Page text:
“We want to stretch the floor out as much as we can,” Eric Musselman told Lovell. “We really feel Jalen Harris can be that much more effective when we can put three to four shooters around him. He can really get into the teeth of the defense and either finish at the rim or get the ball out to three-point shooters if the defense converges.”
When Musselman said this, Jimmy Whitt (also a subpar three-point shooter) had not yet committed to the Hogs, but the same concept of spacing the floor goes for Whitt as much as for Harris.
Listen to more of the “Hit That Line” interview here:
On Wednesday, the NCAA Playing Rules Oversight Panel’s approved three other proposals:
- Players being assessed technical fouls for using derogatory language about an opponent’s race, ethnicity, religion, gender, sexual orientation or disability;
- Allowing coaches to call live-ball timeouts in the last two minutes of the second half and overtime;
- Conducting instant replay review for goaltending or basket interference calls in the final two minutes of the second half and overtime.
Eric Musselman would actually like to see basket interference allowed.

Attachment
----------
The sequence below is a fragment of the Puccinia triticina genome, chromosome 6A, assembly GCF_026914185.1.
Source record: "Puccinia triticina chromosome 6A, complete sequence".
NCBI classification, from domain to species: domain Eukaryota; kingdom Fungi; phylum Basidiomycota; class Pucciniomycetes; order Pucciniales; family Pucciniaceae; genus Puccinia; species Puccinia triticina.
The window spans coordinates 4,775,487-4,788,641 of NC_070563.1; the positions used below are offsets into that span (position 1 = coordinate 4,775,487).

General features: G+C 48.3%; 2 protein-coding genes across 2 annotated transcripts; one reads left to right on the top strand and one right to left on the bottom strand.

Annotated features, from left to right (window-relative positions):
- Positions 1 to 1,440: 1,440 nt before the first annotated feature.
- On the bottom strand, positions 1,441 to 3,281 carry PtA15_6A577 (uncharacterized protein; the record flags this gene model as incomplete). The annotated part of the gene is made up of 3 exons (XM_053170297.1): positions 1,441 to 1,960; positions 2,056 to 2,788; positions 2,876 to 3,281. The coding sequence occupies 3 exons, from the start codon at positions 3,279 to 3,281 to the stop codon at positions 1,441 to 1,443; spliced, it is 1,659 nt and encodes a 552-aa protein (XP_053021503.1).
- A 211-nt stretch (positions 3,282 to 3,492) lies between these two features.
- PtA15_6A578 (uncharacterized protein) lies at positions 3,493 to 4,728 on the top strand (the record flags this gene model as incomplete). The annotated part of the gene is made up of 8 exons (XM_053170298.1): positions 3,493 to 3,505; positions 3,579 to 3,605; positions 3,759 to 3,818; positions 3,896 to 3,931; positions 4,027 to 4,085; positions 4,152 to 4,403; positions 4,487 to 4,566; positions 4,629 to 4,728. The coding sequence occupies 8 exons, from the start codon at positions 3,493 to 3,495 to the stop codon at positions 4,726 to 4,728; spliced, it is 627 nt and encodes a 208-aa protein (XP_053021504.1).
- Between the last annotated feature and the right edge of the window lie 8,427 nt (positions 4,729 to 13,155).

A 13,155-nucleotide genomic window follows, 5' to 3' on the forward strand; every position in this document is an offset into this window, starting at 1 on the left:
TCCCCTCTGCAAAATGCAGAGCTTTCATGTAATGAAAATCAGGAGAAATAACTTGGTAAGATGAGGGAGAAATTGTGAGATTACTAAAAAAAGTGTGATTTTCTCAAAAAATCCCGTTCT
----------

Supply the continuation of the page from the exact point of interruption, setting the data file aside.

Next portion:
It’s legal in International Basketball Federation (aka FIBA) regulations and Musselman developed a taste for it while coaching national teams of China, USA, Dominican Republic and Venezuela in various competitions including the Olympics.
In, that FIBA rule was his favorite. In U.S. basketball, from high school to the NBA, players aren’t permitted to knock the basketball off the rim once it’s touched the rim. Nor can they touch the ball, or the basket, once the ball has entered an imaginary “cylinder” above the basket and still has a chance to go in (unless as part of a dunk).
In FIBA, once the ball hits the rim, any player can swat the ball off the rim or tap it in**. And if Eric Musselman could see any FIBA rule implemented at the college level, this would be it. “I loved the live ball on the rim [rule],” he recently told sports radio hosts Tommy Craft and John Nabors. “Even on a free throw, when you’re able to knock that ball off the rim when it hits, it’s really, really fun.”